Last night, 1 March 2011, I attended a lecture by Cambridge (UK) archaeologist Cameron Petrie on the state of the art in Harappan excavations and the emerging picture of the "Indus" civilization. Interesting, but no real news.
Just a few highlights in this modest blog report. Petrie showed a map of excavation sites used by Michel Danino in "a popular book" on the Indus-Saraswati civilization, next to his own map. Danino's map shows a high concentration of sites along the Ghaggar river, i.e. the remains of the once-mighty Saraswati; but Petrie's map shows a paucity of sites in the same region. That looks serious. But the very next item in his talk reversed this impression. He reported on a survey of Haryana by a Ph.D. candidate from Rohtak who during 2008-10 identified hundreds of as yet unexcavated Harappan sites. His map showed a concentration of "new" sites precisely in the "empty" Ghaggar region... So, this seems to confirm that the Saraswati was an important centre of Harappan civilization after all.
Incidentally, for the most common chronology proposed by the non-invasionist school, a non-urbanized Saraswati basin would not be such a problem. People like K.D. Sethna and Nicholas Kazanas date the Rg-Vedic age to the early Harappan and even pre-Harappan age, in conformity with the lack of an urban setting in the Rg-Veda. But the latter information could also be matched to a Harappan date but in a non-urbanised border region of the Harappan area, as Shrikant Talageri opines. The latter also points out that the Asuras, a term apparently referring in that context to the Iranians, the Vedic Indians' westerly neighbours, are often described as more advanced in material culture. So, locating the Vedic tribes outside the metropolitan area could make sense. And the impression of a west-to-east gradient in Harappan development, confirmed once more by Petrie, would therefore not be a problem for Talageri's position. But many scenarios remain possible.
Petrie purposely avoided the topic of the alleged Aryan invasion. His survey of Harappan history at no point necessitated such a hypothesis, for the story could apparently be told with reference only to purely internal developments. He only agreed to discuss it when asked by the chairman in question time, but remained non-committal. He said the question was so complicated that it would perhaps never be decided.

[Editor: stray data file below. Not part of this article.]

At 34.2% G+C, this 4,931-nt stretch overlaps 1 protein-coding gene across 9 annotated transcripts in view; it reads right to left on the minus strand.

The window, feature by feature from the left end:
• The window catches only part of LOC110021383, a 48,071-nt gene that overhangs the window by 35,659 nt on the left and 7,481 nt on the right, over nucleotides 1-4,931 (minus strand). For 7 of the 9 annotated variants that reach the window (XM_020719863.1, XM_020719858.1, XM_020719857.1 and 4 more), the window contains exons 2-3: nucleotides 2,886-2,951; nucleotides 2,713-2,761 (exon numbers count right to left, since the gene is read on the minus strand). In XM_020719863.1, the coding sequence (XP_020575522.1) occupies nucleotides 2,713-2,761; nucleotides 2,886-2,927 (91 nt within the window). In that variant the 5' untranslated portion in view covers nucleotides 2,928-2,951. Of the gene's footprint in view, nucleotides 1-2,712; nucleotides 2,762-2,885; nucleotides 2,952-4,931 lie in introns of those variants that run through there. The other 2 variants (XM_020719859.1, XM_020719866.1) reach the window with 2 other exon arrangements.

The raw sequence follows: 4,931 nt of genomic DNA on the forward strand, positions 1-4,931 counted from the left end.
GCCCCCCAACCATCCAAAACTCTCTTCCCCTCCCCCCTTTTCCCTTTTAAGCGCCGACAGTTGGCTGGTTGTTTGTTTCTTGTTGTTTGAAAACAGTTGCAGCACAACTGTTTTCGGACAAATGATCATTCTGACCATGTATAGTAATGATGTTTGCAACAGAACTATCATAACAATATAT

At that point I proposed to narrow the question down to a degree of simplicity where a field archaeologist would definitely be able to answer. He agreed that Prof. B.B. Lal had made his name in the 1950s and 60s by detailing our knowledge of the Painted Grey Ware and identifying it as characteristic of the invading Aryans moving eastwards, deeper into India; and that Lal had later repudiated any claims of an Aryan invasion and is now a leading light of the non-invasionist school. Lal now says that no archaeological trace of an Aryan invasion has ever been found or identified. Petrie also conceded that Harvard Sanskritist Prof. Michael Witzel had likewise admitted that "as yet" no such arcaheological evidence of an Aryan invasion has been discovered. So, a very simple question would be: did Cameron Petrie, as a field archaeologist fresh from the recentmost excavation, ever come across actual pieces of evidence for an Aryan invasion. He smiled and agreed that he too had no such sensational discovery to announce. So: as of 2011, after many decades of being the official and much-funded hypothesis, the Aryan Invasion Theory has still not been confirmed by even a single piece of archaeological evidence.